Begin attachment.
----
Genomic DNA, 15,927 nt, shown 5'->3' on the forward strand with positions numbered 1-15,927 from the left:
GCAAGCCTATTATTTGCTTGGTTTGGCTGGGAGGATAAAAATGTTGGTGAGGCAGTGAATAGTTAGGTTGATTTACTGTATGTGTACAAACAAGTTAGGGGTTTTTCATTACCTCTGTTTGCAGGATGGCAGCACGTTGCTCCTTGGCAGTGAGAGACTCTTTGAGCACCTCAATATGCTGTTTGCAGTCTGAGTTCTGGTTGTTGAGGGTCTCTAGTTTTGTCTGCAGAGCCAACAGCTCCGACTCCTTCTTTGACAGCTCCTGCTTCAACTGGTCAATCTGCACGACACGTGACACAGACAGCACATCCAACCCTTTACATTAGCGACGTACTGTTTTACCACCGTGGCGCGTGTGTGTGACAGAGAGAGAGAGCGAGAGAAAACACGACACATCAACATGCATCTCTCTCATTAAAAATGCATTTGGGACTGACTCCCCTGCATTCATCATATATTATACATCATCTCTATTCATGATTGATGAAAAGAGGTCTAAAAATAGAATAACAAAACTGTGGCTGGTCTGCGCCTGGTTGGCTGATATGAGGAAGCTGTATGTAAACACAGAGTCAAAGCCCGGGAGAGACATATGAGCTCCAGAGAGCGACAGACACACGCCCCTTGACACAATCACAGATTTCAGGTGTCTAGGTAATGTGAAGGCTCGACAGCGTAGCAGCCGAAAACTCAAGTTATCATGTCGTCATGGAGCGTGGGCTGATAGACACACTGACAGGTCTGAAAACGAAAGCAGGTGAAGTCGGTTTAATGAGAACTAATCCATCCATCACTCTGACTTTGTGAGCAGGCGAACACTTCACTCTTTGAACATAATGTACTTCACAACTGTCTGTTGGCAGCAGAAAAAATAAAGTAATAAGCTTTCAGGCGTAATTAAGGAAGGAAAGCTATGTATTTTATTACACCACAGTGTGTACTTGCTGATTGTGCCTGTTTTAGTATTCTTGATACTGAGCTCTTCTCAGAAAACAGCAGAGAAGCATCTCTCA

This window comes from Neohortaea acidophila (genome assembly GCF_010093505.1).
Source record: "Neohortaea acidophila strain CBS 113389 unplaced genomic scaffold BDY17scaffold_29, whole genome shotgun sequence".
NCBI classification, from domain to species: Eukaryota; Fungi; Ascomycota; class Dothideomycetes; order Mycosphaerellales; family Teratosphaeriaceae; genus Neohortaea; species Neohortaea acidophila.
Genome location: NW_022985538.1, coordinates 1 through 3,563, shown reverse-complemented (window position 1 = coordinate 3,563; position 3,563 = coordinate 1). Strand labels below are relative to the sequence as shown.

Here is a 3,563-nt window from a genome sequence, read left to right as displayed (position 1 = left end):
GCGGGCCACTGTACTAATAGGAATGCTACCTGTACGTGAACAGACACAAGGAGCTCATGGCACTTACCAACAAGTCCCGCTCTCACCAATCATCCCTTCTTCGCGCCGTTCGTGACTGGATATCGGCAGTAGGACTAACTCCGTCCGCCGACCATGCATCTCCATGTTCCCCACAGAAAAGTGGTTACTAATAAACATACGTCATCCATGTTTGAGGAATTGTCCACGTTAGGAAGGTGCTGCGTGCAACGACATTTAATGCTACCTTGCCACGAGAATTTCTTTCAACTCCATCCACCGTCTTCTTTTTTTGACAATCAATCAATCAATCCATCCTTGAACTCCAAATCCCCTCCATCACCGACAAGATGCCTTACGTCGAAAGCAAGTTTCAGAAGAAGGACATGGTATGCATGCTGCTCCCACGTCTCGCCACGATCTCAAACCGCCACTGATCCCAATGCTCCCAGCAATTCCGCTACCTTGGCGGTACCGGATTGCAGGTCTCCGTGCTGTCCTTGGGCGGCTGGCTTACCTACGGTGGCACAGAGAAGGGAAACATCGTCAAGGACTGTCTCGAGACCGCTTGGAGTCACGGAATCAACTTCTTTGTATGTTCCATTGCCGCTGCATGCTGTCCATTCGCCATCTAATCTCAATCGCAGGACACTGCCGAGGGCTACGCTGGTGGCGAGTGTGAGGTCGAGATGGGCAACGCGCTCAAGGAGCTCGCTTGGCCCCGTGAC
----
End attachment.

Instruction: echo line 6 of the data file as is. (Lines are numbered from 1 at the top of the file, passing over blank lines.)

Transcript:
Genome location: NW_022985538.1, coordinates 1 through 3,563, shown reverse-complemented (window position 1 = coordinate 3,563; position 3,563 = coordinate 1). Strand labels below are relative to the sequence as shown.